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As producers we should pay writers much more, says Aamir Khan


Khan was speaking on the sidelines of the event to declare the winner of the first edition of Cinestaan India's Storytellers Contest. 

Photo: Shutterbugs Images

Keyur Seta

Aamir Khan had spoken about the importance of writers during an event at the Screen Writers' Association (SWA) earlier this year.

At the conclusion of the first edition of the Cinestaan India’s Storytellers Contest on Monday, the actor-producer again spoke about the importance of writers and said they need to be respected and paid well. 

“There has to be this endeavour to encourage people to write," Khan said. "And we should not stop here. In the industry as producers, we should be paying them much more and sufficiently enough so that a person can lead a comfortable life just on writing.”

Highlighting the importance of writers, Aamir Khan said, “Why do I sign a film? It’s only on the basis of the story and script. So, the writer is most important, I feel. It all starts from there. The origin is the writer. If a writer writes a good story, only then we all get involved in it.” 

Asked whether he has always accorded primacy to the script, Khan answered in the affirmative. “From the very beginning of my career after QSQT [Qayamat Se Qayamat Tak (1988)] was released, I was looking only at the script,” he said.

After some time, however, he began looking at the combination of script, director and producer. “If the other two are not in place, even a good script can go haywire," he explained. "A good script needs a good director and a good director needs a good producer. He provides the team the resources a film needs. And to give it a good release.”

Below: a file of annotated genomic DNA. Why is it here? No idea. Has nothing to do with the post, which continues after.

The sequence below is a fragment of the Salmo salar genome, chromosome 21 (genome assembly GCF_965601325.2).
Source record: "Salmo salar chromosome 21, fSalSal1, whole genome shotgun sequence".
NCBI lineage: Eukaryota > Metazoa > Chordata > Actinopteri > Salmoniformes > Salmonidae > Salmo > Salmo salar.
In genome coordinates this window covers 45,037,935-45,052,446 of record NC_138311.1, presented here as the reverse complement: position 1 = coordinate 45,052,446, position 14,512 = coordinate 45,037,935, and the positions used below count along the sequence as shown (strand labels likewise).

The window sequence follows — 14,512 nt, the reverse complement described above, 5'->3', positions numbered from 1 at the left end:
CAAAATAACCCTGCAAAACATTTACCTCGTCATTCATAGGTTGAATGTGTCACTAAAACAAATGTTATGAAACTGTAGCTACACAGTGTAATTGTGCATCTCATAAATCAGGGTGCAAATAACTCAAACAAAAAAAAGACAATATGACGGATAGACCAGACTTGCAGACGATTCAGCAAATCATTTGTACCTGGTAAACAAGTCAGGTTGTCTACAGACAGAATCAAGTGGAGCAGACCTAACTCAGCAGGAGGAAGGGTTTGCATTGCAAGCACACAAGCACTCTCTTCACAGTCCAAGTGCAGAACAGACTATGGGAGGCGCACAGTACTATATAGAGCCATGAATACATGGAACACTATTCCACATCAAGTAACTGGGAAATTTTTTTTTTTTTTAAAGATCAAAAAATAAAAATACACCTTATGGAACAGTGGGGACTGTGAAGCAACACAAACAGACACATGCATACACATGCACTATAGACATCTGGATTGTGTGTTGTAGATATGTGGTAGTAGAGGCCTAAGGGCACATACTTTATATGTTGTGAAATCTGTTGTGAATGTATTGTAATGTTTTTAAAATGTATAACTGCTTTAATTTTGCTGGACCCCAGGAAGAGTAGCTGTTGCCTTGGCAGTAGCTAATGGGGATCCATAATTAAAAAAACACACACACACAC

The actor was one of the members of the jury for the inaugural contest along with filmmaker Rajkumar Hirani and writers Anjum Rajabali and Juhi Chaturvedi. Rajabali chaired the jury.

Asked how he goes about judging a script, Khan explained, “The first time I look at a script as an audience. At that time I am the audience watching the film. Does it excite, engage, suck me in? So, I purely go by my emotional response. Then I start looking at the technical side of it. But that comes later.” 

Continuing, he said, “I just want to make sure if it has a clear premise. Is there a clear goal? Is the goal set early enough? Are the characters developed well? Are the subplots interesting? Are any of the subplots not being closed and wound up before the main plot is over? These are the few technical things I look at, but that comes much later. First is my gut reaction for the script.”